No discipline has a magic number of appropriate “originality” and most programs would do well to avoid attaching a fixed number to the allowable percentage of originality. When students reflect on their course readings or incorporate materials and methods from their lab notebooks, their scores may be high, especially in shorter documents. As long as those materials are referenced in a way recommended by the instructor, this should not be an indication of an error. Providing a threshold number can inadvertently encourage students to borrow liberally and engage in games with word choice to reduce the appearance of text borrowing.
Make effective use of PeerMark and the Feedback Studio to encourage students to share their work and receive feedback.
The Turnitin Suite offers the PeerMark tool which allows students to respond to each other’s works in progress. Integrating a peer response platform into your assignment (whether in Canvas, through Turnitin, or another vendor), can provide a number of benefits:
- it breaks a writing assignment into a sequence of steps that allow students to revise their work, including addressing issues of attribution and citation;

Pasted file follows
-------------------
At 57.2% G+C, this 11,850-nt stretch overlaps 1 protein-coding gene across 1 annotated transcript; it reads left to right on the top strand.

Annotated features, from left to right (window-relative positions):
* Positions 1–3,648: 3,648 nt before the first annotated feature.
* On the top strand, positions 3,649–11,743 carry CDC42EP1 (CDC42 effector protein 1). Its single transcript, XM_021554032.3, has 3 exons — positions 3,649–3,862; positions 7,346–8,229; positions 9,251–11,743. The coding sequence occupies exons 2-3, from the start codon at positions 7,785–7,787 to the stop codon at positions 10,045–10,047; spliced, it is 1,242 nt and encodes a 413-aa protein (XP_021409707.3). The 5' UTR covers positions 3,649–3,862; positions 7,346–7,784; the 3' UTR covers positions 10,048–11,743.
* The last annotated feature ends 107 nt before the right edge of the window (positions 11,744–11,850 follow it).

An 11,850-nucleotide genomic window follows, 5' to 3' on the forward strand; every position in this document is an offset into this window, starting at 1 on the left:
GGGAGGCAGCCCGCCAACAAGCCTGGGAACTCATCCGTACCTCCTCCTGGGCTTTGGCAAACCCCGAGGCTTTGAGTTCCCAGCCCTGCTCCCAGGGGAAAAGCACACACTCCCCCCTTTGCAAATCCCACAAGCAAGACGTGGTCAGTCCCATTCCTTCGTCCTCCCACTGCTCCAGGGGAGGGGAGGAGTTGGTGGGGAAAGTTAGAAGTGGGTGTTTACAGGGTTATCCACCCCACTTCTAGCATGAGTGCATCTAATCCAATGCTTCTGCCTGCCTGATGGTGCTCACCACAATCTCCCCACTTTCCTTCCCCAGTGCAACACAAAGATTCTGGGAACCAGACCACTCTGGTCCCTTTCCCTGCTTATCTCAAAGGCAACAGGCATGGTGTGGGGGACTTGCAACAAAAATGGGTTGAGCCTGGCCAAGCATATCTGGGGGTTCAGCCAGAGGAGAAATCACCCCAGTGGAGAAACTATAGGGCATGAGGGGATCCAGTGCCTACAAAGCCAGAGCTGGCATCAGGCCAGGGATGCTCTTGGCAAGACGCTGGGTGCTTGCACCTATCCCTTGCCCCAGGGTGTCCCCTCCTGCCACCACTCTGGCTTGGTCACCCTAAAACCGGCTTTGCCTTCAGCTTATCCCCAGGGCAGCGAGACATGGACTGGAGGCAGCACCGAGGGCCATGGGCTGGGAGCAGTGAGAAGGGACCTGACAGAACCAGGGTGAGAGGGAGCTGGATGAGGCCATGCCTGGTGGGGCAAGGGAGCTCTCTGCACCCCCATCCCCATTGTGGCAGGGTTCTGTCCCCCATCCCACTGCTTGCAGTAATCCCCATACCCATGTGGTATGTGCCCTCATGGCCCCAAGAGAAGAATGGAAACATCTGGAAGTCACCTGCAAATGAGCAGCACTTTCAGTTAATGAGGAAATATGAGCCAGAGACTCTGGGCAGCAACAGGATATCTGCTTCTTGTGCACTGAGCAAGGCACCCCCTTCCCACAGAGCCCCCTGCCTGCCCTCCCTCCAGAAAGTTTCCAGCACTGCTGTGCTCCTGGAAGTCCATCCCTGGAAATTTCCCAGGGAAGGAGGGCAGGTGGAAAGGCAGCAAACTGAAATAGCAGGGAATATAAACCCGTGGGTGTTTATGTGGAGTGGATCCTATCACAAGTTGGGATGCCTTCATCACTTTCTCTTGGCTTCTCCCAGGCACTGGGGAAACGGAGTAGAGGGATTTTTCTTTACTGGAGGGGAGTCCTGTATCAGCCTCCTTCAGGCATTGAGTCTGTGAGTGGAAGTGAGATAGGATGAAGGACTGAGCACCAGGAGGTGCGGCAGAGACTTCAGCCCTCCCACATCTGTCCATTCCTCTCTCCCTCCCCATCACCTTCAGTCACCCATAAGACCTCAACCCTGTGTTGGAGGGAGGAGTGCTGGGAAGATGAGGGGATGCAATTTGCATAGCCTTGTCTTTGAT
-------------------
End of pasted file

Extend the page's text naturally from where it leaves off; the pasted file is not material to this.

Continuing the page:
- it provides students who are reading other peers’ papers to think more deliberately about their own writing;
- it provides instructors with an opportunity to identify and address writing issues while students are still drafting their papers.
As with the use of any peer review tools, it is helpful for instructors to provide guidelines for effective paper response. These two resources from the Teaching with Writing website will provide you with an overview of the benefits of peer response, along with practical suggestions for developing effective protocols and procedures for peer response in your course.
Respect students’ choices and offer alternatives to students who prefer to abstain from Turnitin.